I've been asked several times in the last few days what my opinion is of Microsoft's "Istanbul" announcement earlier this week.  Having read a whole bunch of press and analyst coverage (thanks to Adam, PBOK, Peter, Michael, etc. for good links), here are some thoughts.

Istanbul will replace Windows Messenger as the preferred client for Live Communications Server,
Again with the rip-and-replace story?  Didn't Messenger 5.1 just ship?  So now both Netmeeting and Messenger are still "supported", but clearly all new development is going into this new client.
And what's with that anyway -- why build a new client for something that MS is touting as
"The reality of contextual collaboration is here now," [Gupta] said.
I thought the whole point of contextual collaboration was not to have purpose-built software -- but instead to find that collaborative capability embedded in other applications.  Shouldn't MS be focused on integrating with Outlook and SharePoint, instead of making users deploy a third client UI?
Since it is a client , I fail to see how it really is contextual.  And it also comes with all the extra caveats around integration and compatibility that a separate client necessitates.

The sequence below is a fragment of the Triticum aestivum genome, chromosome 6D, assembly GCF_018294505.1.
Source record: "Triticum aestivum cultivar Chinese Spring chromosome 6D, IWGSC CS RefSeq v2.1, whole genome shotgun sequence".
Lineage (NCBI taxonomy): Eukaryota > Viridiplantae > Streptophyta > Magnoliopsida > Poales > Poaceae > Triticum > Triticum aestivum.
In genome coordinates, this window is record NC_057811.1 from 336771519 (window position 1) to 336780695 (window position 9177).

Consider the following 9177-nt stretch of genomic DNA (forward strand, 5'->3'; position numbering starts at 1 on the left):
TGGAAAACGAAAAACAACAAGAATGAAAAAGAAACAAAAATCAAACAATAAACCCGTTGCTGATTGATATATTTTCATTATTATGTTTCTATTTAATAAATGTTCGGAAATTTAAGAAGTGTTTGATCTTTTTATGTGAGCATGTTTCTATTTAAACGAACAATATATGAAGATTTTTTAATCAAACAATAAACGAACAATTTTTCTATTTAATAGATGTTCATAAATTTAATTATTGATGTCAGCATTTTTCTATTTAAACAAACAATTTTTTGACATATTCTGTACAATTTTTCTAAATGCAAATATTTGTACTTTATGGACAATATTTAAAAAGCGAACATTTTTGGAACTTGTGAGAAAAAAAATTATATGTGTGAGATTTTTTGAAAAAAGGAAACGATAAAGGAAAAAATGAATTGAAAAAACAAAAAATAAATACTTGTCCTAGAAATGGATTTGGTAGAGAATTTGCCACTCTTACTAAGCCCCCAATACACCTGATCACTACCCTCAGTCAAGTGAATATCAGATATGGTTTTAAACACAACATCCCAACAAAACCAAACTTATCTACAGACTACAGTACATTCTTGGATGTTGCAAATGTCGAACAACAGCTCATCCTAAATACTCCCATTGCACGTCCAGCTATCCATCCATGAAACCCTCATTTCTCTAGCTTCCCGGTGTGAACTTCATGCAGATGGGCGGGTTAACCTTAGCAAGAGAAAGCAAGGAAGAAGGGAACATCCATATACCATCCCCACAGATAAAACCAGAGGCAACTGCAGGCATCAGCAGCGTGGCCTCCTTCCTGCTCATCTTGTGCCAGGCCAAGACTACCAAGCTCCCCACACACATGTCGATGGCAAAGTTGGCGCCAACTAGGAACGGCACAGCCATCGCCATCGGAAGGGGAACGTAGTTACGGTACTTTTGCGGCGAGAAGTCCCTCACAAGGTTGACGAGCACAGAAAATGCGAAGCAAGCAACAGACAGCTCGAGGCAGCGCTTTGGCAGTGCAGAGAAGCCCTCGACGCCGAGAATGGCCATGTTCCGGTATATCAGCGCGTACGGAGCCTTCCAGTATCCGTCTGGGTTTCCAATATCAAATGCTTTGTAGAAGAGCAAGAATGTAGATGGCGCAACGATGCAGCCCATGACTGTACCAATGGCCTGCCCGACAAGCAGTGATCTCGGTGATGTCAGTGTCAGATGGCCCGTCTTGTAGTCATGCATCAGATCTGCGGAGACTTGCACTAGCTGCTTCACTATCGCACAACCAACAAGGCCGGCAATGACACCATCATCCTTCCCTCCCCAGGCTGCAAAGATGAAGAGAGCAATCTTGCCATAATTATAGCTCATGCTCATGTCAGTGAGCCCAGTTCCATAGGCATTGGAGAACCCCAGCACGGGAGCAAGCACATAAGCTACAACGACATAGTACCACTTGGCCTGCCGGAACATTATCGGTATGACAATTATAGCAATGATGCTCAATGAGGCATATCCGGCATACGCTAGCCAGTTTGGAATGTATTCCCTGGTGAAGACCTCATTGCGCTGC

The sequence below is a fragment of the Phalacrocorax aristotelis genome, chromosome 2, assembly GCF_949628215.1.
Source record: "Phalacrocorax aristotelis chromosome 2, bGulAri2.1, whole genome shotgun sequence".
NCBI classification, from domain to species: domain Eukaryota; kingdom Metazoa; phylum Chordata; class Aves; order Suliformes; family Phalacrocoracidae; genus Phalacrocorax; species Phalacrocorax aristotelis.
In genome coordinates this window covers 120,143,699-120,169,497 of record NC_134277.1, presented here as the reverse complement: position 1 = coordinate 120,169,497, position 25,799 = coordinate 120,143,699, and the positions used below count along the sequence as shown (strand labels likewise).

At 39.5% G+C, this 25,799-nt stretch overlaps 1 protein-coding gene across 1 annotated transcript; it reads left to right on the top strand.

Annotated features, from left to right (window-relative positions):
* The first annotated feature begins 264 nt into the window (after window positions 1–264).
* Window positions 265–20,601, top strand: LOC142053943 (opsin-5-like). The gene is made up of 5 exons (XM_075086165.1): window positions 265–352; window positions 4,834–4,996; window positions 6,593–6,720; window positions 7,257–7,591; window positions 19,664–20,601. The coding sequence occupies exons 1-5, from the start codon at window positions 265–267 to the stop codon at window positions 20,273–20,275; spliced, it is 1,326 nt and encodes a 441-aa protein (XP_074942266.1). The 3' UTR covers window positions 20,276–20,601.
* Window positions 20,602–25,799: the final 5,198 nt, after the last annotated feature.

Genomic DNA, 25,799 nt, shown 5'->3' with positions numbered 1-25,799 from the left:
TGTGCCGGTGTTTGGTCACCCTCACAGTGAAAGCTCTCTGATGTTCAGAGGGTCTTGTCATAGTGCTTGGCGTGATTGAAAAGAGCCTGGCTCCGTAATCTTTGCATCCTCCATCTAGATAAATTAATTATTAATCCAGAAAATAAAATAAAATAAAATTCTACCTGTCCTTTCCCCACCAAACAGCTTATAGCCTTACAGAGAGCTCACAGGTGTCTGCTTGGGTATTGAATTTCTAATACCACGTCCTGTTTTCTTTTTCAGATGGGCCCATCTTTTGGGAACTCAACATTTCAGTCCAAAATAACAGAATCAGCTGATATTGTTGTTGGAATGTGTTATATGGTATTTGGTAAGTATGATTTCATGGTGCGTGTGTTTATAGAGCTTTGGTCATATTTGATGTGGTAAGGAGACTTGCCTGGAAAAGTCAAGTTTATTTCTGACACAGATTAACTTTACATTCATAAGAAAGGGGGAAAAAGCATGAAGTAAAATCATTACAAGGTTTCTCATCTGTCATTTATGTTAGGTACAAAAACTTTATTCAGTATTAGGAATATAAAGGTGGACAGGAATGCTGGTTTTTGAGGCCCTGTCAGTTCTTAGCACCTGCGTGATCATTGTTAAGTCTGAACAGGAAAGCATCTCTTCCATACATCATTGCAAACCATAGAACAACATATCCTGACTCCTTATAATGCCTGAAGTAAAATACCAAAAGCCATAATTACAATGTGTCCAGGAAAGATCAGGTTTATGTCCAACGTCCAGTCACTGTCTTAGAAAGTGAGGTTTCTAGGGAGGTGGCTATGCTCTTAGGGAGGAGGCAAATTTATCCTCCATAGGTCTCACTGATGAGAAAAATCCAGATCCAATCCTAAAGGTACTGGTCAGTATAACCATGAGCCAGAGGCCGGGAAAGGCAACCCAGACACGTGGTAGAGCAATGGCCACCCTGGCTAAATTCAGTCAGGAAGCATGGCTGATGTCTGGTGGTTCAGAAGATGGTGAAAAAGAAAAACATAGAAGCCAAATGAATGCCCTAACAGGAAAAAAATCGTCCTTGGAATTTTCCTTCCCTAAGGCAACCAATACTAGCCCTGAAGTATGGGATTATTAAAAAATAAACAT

Istanbul, which looks like a traditional IM client, allows for the searching of corporate and Outlook address books, where users can see other users' presence information, including out-of-office information from the Exchange server.
Why make the user switch to a different client to do this?
IBM's approach there has been to treat IM and conferencing as services, capabilities to be accessed by integrating environments such as Lotus Notes or WebSphere Portal.  I don't maintain a corporate buddy list -- I use awareness in the Lotus Notes client for locating most of my contacts.  
What does sound interesting in "Istanbul" is the VoIP integration -- need to see more details on what exactly that is or isn't.  Is it Skype for business?  As for the over-hyped "presence" bit -- MS was demonstrating that stuff with Exchange 2000 Mobile Information Server and the E2K IM client -- it didn't work then, and it isn't exactly new on their list.  Maybe they got closer to getting it right this time?
Link: eWeek: Microsoft adds voice, video to IM client >

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